European rail freight companies unite against DB Netz’s cancellation fees
Seven of the largest rail freight companies in Europe are jointly asking German infrastructure manager DB Netz to review their cancellation fee that will be applied in 2024. The companies are Rail Cargo Group, SBB Cargo, SBB Cargo International, Metrans, Lineas, CFL Cargo, and BLS Cargo.
More specifically, the parties are calling for the “mandatory review of reasons for cancellation by DB Netz AG and adjustment of market-compatible cancellation fees”. As a possible solution, they are suggesting that these fees should be based on the total volumes moved by each Railway Undertaking. Multiple representatives from DB Netz were contacted about the reasoning behind the new fee and their next steps in response to the letter, but no answer has been received as of yet.
Under the current scheme, companies that cancelled train paths had to pay a minimum fee of 0,05 euro/path kilometre, with a cap set at 491 euros. The new rule, on the other hand, entails that companies have to pay a much higher fee for all cancellations from 30 November 2023 “for the following timetable year for each cancelled individual train path”. The issue of cancellation fees in Europe was also recently addressed by the European Rail Freight Association, which said they could make the rail freight sector less flexible and predictable.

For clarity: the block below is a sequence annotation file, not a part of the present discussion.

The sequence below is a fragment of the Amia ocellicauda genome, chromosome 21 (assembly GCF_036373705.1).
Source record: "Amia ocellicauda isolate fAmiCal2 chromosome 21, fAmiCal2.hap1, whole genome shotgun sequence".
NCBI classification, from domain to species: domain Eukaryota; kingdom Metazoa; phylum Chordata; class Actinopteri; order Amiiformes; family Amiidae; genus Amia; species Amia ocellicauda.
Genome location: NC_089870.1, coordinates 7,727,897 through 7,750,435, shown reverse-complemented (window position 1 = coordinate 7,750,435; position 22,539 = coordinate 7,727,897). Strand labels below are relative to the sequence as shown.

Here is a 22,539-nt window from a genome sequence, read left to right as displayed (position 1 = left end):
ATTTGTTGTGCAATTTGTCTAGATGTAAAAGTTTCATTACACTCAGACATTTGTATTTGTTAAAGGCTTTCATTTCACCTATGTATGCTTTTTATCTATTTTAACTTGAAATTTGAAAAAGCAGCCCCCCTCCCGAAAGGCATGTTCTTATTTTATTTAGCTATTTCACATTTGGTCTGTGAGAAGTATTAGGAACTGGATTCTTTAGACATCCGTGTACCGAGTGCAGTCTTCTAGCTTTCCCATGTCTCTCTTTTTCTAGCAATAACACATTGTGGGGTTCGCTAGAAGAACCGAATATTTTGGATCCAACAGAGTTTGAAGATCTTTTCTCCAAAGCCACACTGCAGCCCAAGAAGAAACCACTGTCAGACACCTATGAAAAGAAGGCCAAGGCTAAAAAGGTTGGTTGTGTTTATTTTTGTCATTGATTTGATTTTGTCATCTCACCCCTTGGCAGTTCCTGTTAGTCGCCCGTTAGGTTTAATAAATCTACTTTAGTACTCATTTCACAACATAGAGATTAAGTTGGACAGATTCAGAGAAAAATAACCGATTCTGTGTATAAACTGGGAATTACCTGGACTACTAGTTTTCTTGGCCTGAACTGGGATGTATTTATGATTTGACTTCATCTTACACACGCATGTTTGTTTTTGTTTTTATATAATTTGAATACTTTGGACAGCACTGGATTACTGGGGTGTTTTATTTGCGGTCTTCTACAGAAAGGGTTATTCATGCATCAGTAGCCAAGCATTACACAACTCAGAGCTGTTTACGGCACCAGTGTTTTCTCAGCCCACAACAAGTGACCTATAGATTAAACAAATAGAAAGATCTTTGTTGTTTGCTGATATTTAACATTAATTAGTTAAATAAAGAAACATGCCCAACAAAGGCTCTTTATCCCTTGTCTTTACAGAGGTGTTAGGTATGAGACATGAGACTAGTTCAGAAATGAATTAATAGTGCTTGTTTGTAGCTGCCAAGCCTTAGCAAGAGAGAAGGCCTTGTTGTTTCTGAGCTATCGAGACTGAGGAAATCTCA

The new cancellation fee is more expensive and more disruptive
The main issues with the cancellation fee for 2024 planned by DB Netz brought up in the joint letter are various. First, the fee is increasing by 600 per cent, from 0,05 euro/path kilometre to 0,30 euro/path kilometre. Moreover, the signatories find that this initiative shows “strong discrimination against the rail freight sector”. This is because companies offering passenger services only have to pay a 2 per cent cancellation fee, whereas road freight companies do not pay any cancellation fee at all.
Moreover, this new cancellation fee is also likely to disrupt rail freight operations, according to the signatories. Regular train paths in Germany, as they explained, have to be booked in April. However, it is unrealistic to expect that all these bookings will go exactly as planned due to volumes, destination markets, and routes changing. With the new cancellation fee, companies will have to pay the penalty in all these cases. Other disruptions could come from the fact that companies would start booking significantly more short-term orders, making the planning system even more unstable than it currently is.
In addition, cancelling train paths after their scheduled departure has become more expensive than actually running a train, as was mentioned in the letter. There also seems to be a discrepancy when it comes to consequences for cancelling a train path. As the signatories pointed out, DB Netz is not obligated to compensate RUs when the cancellation comes from them. Finally, “the new cancellation regulations do not provide for any special consideration of extraordinary reasons for cancellation that are beyond the RU’s control”, as the letter underlined.